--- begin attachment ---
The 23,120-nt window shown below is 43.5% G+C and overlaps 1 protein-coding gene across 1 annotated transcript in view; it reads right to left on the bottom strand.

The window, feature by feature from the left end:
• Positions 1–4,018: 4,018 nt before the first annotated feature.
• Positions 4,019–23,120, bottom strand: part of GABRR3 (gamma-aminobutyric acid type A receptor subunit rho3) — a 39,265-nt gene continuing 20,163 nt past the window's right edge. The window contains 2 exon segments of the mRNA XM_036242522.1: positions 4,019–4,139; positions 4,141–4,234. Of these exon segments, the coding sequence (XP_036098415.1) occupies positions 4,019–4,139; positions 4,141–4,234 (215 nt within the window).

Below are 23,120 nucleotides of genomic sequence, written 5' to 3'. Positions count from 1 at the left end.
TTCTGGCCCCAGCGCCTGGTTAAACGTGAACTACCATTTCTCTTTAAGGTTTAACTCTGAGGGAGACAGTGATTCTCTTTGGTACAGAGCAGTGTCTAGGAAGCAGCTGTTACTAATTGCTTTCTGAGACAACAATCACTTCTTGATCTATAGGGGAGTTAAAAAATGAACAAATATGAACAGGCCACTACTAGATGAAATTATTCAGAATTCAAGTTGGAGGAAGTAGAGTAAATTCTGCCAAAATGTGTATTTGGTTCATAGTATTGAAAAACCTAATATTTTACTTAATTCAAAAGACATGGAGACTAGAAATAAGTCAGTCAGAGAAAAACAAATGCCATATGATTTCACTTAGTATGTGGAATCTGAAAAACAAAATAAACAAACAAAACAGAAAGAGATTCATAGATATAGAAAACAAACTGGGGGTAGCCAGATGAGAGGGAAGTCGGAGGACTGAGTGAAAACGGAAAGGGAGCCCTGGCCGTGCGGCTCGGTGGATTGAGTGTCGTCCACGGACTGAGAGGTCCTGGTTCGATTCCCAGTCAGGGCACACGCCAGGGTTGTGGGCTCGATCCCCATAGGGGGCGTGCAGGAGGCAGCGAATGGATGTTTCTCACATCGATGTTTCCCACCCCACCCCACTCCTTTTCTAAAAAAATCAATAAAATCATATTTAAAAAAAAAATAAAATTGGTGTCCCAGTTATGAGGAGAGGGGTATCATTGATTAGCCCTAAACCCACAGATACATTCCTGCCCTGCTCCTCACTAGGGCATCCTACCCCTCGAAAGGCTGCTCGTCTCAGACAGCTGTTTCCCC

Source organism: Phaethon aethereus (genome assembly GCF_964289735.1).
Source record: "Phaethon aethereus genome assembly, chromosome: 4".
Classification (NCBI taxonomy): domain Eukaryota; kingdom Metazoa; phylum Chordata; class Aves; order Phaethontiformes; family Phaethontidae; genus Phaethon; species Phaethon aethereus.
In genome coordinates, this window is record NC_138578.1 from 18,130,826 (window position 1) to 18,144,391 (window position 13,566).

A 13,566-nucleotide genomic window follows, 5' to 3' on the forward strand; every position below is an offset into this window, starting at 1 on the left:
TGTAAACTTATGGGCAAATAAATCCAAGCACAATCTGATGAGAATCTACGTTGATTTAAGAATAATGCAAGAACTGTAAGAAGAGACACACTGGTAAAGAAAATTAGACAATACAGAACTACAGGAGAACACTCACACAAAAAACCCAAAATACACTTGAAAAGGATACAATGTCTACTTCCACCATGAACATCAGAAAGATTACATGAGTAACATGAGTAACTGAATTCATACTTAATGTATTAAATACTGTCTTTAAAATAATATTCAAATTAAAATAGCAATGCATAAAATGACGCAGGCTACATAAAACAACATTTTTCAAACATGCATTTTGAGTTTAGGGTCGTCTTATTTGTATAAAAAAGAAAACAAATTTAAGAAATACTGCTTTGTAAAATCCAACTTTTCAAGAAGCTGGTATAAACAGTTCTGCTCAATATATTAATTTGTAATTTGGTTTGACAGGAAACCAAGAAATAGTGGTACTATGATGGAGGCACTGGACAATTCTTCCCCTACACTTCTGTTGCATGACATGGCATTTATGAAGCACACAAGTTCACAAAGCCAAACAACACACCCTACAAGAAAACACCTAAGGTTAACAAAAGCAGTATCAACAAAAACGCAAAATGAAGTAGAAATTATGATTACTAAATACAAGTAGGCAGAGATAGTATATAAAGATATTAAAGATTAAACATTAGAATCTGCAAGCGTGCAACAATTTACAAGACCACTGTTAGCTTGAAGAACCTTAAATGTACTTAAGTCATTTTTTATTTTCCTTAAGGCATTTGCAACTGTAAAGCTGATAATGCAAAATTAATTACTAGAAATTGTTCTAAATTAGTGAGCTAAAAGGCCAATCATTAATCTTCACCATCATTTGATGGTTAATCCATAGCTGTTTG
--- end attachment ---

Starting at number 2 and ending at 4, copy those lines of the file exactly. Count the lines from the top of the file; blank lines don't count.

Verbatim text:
The window, feature by feature from the left end:
• Positions 1–4,018: 4,018 nt before the first annotated feature.
• Positions 4,019–23,120, bottom strand: part of GABRR3 (gamma-aminobutyric acid type A receptor subunit rho3) — a 39,265-nt gene continuing 20,163 nt past the window's right edge. The window contains 2 exon segments of the mRNA XM_036242522.1: positions 4,019–4,139; positions 4,141–4,234. Of these exon segments, the coding sequence (XP_036098415.1) occupies positions 4,019–4,139; positions 4,141–4,234 (215 nt within the window).